Is the costume very binding and tight?
It is. It’s super uncomfortable. It’s hard to breathe in it. So falling asleep in that whole getup is just not really possible.
Is your house very goth and horror? Or do you try to keep it separate from your work stuff?
You know, it’s funny, I went through the whole goth horror house thing. I had this really fabulous house called Briarcliff Manor that was up in the Hollywood Hills, which strangely I later sold to Brad Pitt. The house at that time was very goth. I had a big huge iron gate that was shaped as a spiderweb with a big spider on it. Brad still kept that; he covered it with canvas. But the whole inside of the house, I collected goth and spooky items and art. I still have the collection, but I’ve kind of separated myself from living the full 24/7 Elvira. My house now is pretty cheery and white, but I do have a lot of skulls and skeletons and spiders and black cats. They all kind of mix into that cheery look too.
Exactly! California goth! You just coined a new phrase. I’m stealing that!
No, you invented it!
That’s the perfect name for it. ‘Cause it’s very white and light, and then these little items that are subtle little devils.
You want the devils, but you also want the light to come in through the window.
I saw that are you a redhead naturally?
So am I, actually.
Oh good, we’re lucky right?
Have you ever dyed your hair black?
Oh man, I think I did once when I was in junior high and I got in really serious trouble for it from my mom. I thought I would dye it black for Halloween, I don’t know. I thought black hair was cool. I had everything black. I had the walls of my bedroom painted black, which, by the way, is a very bad idea because you attract every spider a mile around. But I did dye my hair black, and oh my God, I got in such trouble with my mom. It was a semi-black color so it was gone pretty quickly. I just stuck to the red from there on out.
Where did you grow up?
I was born in Kansas and I grew up there on a farm until I was about 7. And then my family moved to Colorado Springs, Colorado, where I stayed until I was 17. And then I moved to Vegas.
What prompted you to move to Vegas?
I just had this big dream of being a showgirl in Las Vegas. I had seen this movie with Ann-Margret, who was my idol because she had red hair and she was super sexy. She starred in this movie with Elvis Presley, who was my big love idol back then. So I saw this movie Viva Las Vegas and I got this idea in my head to become a showgirl like Ann-Margret. The next thing you know, my parents were on a vacation and took me and my sisters to California, but we stopped in Las Vegas. I begged them to let me go see one of those shows with them. So I dressed up to look super old and sophisticated, you know, like I was actually old enough to get in to see the show. I put on all kinds of wiglets and eyelashes and a push-up bra and I went to see the show. I guess I had so much makeup on that the dance captain came out and asked me if I’d like to audition for the show the next day.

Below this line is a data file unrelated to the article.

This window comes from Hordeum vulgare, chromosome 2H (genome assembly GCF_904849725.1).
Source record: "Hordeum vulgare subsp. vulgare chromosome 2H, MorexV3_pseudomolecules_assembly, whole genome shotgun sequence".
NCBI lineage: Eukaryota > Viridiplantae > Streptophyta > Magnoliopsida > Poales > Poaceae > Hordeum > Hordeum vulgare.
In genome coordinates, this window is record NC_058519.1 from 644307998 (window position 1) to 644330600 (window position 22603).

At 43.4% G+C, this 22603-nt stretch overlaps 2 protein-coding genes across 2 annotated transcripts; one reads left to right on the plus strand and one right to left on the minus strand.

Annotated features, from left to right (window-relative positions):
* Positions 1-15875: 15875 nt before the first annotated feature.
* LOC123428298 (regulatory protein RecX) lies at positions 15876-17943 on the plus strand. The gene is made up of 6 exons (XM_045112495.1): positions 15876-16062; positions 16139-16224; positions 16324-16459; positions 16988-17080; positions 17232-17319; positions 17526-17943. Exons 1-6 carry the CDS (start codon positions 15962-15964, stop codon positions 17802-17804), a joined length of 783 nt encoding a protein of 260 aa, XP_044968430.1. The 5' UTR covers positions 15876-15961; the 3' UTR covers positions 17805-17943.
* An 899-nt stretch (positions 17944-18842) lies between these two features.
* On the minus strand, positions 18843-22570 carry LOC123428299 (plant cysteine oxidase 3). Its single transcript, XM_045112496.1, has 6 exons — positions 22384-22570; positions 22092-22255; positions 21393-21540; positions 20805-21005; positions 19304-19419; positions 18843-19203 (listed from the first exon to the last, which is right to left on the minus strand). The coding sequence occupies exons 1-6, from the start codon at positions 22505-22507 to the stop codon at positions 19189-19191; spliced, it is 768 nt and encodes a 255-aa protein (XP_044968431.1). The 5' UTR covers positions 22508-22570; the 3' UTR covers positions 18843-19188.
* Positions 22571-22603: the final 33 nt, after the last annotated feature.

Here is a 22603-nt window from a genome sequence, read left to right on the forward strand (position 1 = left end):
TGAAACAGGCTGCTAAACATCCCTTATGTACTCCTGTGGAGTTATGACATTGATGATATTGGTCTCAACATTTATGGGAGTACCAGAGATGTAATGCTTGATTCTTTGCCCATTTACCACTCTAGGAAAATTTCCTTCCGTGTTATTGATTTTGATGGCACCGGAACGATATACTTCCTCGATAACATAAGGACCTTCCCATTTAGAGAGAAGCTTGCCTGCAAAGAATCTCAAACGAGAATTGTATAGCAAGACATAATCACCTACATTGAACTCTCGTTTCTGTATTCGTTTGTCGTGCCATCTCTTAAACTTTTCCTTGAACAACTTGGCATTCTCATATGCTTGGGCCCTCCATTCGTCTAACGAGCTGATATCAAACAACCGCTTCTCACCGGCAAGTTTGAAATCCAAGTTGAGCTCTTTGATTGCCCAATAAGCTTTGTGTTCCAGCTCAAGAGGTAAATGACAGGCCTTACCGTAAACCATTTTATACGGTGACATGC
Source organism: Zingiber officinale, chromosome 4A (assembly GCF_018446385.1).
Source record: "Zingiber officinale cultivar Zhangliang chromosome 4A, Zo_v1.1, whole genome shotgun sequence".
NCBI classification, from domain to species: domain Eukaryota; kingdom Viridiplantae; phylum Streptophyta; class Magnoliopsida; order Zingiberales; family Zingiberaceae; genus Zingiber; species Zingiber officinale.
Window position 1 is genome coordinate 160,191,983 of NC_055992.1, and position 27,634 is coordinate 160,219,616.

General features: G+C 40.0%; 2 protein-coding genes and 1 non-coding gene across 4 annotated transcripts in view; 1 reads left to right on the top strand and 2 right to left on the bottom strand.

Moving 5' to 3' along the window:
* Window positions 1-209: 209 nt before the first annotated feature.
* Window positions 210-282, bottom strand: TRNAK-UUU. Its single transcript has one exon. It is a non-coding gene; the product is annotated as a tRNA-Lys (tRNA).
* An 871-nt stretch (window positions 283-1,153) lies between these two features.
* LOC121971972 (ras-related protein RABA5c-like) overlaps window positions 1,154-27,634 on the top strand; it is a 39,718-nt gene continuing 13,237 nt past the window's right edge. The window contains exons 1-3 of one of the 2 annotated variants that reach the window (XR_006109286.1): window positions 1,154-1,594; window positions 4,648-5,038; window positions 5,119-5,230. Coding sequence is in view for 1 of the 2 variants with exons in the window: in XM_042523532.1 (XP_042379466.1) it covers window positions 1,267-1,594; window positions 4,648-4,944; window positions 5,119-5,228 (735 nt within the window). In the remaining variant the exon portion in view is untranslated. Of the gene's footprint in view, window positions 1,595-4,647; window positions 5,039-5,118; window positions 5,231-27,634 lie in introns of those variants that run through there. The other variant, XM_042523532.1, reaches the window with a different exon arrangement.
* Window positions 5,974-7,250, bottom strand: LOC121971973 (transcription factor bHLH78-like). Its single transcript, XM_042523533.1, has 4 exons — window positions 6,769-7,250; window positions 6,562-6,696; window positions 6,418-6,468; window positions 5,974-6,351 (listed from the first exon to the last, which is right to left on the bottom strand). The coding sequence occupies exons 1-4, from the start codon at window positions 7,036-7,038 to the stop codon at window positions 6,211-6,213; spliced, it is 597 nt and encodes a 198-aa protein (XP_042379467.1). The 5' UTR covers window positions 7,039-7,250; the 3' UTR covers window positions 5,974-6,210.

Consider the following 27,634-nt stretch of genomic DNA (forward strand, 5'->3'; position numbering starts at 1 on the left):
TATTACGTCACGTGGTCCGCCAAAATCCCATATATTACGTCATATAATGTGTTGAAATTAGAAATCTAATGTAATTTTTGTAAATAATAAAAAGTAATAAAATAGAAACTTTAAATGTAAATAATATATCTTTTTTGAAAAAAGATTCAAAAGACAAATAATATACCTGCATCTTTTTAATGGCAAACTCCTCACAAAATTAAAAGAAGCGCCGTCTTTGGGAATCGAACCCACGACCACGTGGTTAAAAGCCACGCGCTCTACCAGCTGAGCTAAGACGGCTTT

Oh my God.
It was the weirdest thing that ever happened. My parents were in shock, they thought it was a joke. I was in shock and then I broke down and told them, “I’m only 17.” I thought I would get arrested, but instead I did the audition and they hired me and I said, “How am I going to be in the show when I’m 17?” They had my parents get a lawyer and sign a document and I was able to go do it. I wasn’t able to enter the hotel, except through the back through the kitchen. I couldn’t drink or gamble or go in the casino, but I could dance in a G-string onstage. Very, very strange.
What casino did you work at?
I worked at the Dunes hotel and casino, which is long gone now. It was the most popular show in Vegas, honestly. It had won the award for best show in Vegas, I think ten years running. It was called “Vive Les Girls.”
And did you get to meet Elvis?
I did, I did. Elvis came to see the show. It was so bizarre. I got to meet Ann-Margret. I got to meet Elvis. I mean, my whole movie fantasy came true. Imagine if I would have seen some other movie, oh my God. But yes, I did meet Elvis. He actually convinced me that I shouldn’t be in Vegas, and that it wasn’t a good place for a young girl and that I should get the hell out of there as quickly as I could. I was kind of disappointed because I thought had reached the pinnacle of showbiz, and he was telling me, “No, no, no, you got to get out of there.” When advice comes from Elvis, you tend to give it more weight, you know? You take it more seriously. So he and I sang at the piano and he said, “You know, you have a decent voice. You ought to go get some singing lessons and maybe get into another aspect of showbiz.” Well, I did. I went out the next day and I got singing lessons and I got a part in my show singing very soon after that. When my contract expired one year after the date that I had begun, I split and I went to Europe and ended up singing in a band over in Italy.